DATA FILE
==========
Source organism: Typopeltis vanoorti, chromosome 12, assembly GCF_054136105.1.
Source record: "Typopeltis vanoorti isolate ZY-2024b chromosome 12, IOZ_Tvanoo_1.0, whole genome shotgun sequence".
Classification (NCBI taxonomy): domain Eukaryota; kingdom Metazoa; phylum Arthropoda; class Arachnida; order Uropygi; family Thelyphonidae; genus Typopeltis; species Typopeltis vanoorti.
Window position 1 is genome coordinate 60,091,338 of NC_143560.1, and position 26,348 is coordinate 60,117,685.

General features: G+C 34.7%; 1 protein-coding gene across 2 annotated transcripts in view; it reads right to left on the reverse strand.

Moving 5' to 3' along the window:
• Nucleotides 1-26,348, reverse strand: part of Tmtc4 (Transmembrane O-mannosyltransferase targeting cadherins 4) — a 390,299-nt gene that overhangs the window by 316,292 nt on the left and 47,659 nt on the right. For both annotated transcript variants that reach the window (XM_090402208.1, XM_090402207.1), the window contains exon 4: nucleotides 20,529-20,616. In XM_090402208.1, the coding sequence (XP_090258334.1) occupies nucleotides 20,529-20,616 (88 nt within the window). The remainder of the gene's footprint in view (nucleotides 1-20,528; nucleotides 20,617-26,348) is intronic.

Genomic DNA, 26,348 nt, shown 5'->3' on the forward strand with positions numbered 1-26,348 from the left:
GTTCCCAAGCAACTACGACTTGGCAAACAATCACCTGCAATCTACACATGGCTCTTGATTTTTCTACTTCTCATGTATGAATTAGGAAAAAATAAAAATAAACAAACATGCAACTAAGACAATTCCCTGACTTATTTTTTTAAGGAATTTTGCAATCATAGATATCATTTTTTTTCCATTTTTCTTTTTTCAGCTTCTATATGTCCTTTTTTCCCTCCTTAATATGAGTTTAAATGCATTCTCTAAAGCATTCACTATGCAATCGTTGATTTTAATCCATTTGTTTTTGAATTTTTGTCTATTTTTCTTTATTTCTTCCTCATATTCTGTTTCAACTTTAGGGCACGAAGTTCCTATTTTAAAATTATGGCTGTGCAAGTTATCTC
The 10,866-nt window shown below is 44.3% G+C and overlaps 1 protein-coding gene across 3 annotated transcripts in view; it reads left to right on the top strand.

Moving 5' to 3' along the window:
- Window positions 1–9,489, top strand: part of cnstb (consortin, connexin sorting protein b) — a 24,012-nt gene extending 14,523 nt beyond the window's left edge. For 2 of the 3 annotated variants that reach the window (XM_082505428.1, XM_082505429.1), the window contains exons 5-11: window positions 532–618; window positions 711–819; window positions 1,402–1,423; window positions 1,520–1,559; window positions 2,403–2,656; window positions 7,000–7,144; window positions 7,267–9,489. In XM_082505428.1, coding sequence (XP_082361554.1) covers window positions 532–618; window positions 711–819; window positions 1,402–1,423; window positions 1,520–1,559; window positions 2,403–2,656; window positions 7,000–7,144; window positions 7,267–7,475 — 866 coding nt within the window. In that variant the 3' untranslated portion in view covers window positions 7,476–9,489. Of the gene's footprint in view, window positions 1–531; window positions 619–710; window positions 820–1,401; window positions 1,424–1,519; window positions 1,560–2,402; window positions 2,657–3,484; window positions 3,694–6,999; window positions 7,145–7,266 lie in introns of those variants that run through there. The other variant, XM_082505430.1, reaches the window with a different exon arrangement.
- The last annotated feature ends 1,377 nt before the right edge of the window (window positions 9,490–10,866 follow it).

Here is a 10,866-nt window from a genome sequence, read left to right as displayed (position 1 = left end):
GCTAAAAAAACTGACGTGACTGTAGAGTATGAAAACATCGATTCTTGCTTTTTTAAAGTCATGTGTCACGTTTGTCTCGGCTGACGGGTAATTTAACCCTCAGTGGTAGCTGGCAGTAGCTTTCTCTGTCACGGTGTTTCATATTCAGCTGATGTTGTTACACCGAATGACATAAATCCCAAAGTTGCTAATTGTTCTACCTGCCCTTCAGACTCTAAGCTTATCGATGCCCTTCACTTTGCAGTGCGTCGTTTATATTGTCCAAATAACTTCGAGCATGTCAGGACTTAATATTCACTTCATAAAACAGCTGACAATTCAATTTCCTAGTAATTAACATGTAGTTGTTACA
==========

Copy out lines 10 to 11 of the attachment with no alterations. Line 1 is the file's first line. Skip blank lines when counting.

The 10,866-nt window shown below is 44.3% G+C and overlaps 1 protein-coding gene across 3 annotated transcripts in view; it reads left to right on the top strand.

Moving 5' to 3' along the window: